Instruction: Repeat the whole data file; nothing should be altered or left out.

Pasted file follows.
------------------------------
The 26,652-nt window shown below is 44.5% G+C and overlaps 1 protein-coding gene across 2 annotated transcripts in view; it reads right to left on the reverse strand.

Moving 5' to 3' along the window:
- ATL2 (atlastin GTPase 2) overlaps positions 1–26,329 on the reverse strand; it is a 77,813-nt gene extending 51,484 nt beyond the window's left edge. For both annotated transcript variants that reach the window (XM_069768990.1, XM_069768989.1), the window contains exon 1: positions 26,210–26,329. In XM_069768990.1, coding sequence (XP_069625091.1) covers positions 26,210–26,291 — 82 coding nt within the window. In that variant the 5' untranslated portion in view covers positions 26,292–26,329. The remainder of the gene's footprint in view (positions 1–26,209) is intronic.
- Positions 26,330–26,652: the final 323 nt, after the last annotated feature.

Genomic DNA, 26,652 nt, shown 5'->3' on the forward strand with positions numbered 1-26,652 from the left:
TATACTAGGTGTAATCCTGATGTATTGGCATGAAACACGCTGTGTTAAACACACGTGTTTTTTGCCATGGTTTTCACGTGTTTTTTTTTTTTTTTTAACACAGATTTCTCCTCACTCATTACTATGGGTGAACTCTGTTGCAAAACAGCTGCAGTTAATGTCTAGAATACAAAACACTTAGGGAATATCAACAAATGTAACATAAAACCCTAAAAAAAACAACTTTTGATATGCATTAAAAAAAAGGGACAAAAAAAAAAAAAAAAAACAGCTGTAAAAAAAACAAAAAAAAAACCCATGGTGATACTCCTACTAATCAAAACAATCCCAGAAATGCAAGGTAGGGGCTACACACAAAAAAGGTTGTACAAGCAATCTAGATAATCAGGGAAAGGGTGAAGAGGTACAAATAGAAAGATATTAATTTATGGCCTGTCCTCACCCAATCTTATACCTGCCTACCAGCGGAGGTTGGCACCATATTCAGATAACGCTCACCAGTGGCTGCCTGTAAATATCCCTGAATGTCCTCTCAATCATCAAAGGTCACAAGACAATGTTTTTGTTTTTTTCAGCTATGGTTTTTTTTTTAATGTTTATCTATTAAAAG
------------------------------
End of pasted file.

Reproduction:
The 26,652-nt window shown below is 44.5% G+C and overlaps 1 protein-coding gene across 2 annotated transcripts in view; it reads right to left on the reverse strand.

Moving 5' to 3' along the window:
- ATL2 (atlastin GTPase 2) overlaps positions 1–26,329 on the reverse strand; it is a 77,813-nt gene extending 51,484 nt beyond the window's left edge. For both annotated transcript variants that reach the window (XM_069768990.1, XM_069768989.1), the window contains exon 1: positions 26,210–26,329. In XM_069768990.1, coding sequence (XP_069625091.1) covers positions 26,210–26,291 — 82 coding nt within the window. In that variant the 5' untranslated portion in view covers positions 26,292–26,329. The remainder of the gene's footprint in view (positions 1–26,209) is intronic.
- Positions 26,330–26,652: the final 323 nt, after the last annotated feature.

Genomic DNA, 26,652 nt, shown 5'->3' on the forward strand with positions numbered 1-26,652 from the left:
TATACTAGGTGTAATCCTGATGTATTGGCATGAAACACGCTGTGTTAAACACACGTGTTTTTTGCCATGGTTTTCACGTGTTTTTTTTTTTTTTTTAACACAGATTTCTCCTCACTCATTACTATGGGTGAACTCTGTTGCAAAACAGCTGCAGTTAATGTCTAGAATACAAAACACTTAGGGAATATCAACAAATGTAACATAAAACCCTAAAAAAAACAACTTTTGATATGCATTAAAAAAAAGGGACAAAAAAAAAAAAAAAAAACAGCTGTAAAAAAAACAAAAAAAAAACCCATGGTGATACTCCTACTAATCAAAACAATCCCAGAAATGCAAGGTAGGGGCTACACACAAAAAAGGTTGTACAAGCAATCTAGATAATCAGGGAAAGGGTGAAGAGGTACAAATAGAAAGATATTAATTTATGGCCTGTCCTCACCCAATCTTATACCTGCCTACCAGCGGAGGTTGGCACCATATTCAGATAACGCTCACCAGTGGCTGCCTGTAAATATCCCTGAATGTCCTCTCAATCATCAAAGGTCACAAGACAATGTTTTTGTTTTTTTCAGCTATGGTTTTTTTTTTAATGTTTATCTATTAAAAG